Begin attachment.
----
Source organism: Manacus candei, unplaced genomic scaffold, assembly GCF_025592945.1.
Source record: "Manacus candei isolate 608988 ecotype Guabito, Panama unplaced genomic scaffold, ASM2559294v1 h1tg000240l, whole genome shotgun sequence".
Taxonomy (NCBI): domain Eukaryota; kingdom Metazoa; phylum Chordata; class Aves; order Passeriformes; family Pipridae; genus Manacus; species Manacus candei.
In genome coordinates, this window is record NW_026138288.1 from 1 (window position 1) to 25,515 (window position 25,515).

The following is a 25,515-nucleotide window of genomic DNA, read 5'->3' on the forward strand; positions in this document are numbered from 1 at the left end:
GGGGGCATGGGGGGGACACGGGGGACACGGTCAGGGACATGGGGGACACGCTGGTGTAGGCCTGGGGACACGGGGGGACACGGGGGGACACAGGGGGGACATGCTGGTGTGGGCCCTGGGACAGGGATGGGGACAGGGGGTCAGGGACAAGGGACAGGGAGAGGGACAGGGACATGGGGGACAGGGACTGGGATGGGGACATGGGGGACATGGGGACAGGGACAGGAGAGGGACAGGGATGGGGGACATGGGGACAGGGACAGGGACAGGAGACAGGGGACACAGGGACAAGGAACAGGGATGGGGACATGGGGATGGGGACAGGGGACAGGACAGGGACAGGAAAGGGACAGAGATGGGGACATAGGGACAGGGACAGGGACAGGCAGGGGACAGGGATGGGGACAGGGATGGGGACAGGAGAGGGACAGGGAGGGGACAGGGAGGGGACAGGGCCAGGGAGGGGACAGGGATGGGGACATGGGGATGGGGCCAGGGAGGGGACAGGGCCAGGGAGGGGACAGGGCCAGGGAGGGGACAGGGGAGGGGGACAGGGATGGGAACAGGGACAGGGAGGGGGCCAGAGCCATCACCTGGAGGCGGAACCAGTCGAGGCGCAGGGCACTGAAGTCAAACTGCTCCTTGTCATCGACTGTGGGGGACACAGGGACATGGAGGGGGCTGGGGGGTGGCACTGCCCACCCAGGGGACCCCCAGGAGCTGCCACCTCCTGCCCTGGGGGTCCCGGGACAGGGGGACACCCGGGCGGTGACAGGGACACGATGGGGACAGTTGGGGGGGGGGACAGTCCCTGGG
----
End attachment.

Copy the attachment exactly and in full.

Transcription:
Source organism: Manacus candei, unplaced genomic scaffold, assembly GCF_025592945.1.
Source record: "Manacus candei isolate 608988 ecotype Guabito, Panama unplaced genomic scaffold, ASM2559294v1 h1tg000240l, whole genome shotgun sequence".
Taxonomy (NCBI): domain Eukaryota; kingdom Metazoa; phylum Chordata; class Aves; order Passeriformes; family Pipridae; genus Manacus; species Manacus candei.
In genome coordinates, this window is record NW_026138288.1 from 1 (window position 1) to 25,515 (window position 25,515).

The following is a 25,515-nucleotide window of genomic DNA, read 5'->3' on the forward strand; positions in this document are numbered from 1 at the left end:
GGGGGCATGGGGGGGACACGGGGGACACGGTCAGGGACATGGGGGACACGCTGGTGTAGGCCTGGGGACACGGGGGGACACGGGGGGACACAGGGGGGACATGCTGGTGTGGGCCCTGGGACAGGGATGGGGACAGGGGGTCAGGGACAAGGGACAGGGAGAGGGACAGGGACATGGGGGACAGGGACTGGGATGGGGACATGGGGGACATGGGGACAGGGACAGGAGAGGGACAGGGATGGGGGACATGGGGACAGGGACAGGGACAGGAGACAGGGGACACAGGGACAAGGAACAGGGATGGGGACATGGGGATGGGGACAGGGGACAGGACAGGGACAGGAAAGGGACAGAGATGGGGACATAGGGACAGGGACAGGGACAGGCAGGGGACAGGGATGGGGACAGGGATGGGGACAGGAGAGGGACAGGGAGGGGACAGGGAGGGGACAGGGCCAGGGAGGGGACAGGGATGGGGACATGGGGATGGGGCCAGGGAGGGGACAGGGCCAGGGAGGGGACAGGGCCAGGGAGGGGACAGGGGAGGGGGACAGGGATGGGAACAGGGACAGGGAGGGGGCCAGAGCCATCACCTGGAGGCGGAACCAGTCGAGGCGCAGGGCACTGAAGTCAAACTGCTCCTTGTCATCGACTGTGGGGGACACAGGGACATGGAGGGGGCTGGGGGGTGGCACTGCCCACCCAGGGGACCCCCAGGAGCTGCCACCTCCTGCCCTGGGGGTCCCGGGACAGGGGGACACCCGGGCGGTGACAGGGACACGATGGGGACAGTTGGGGGGGGGGACAGTCCCTGGG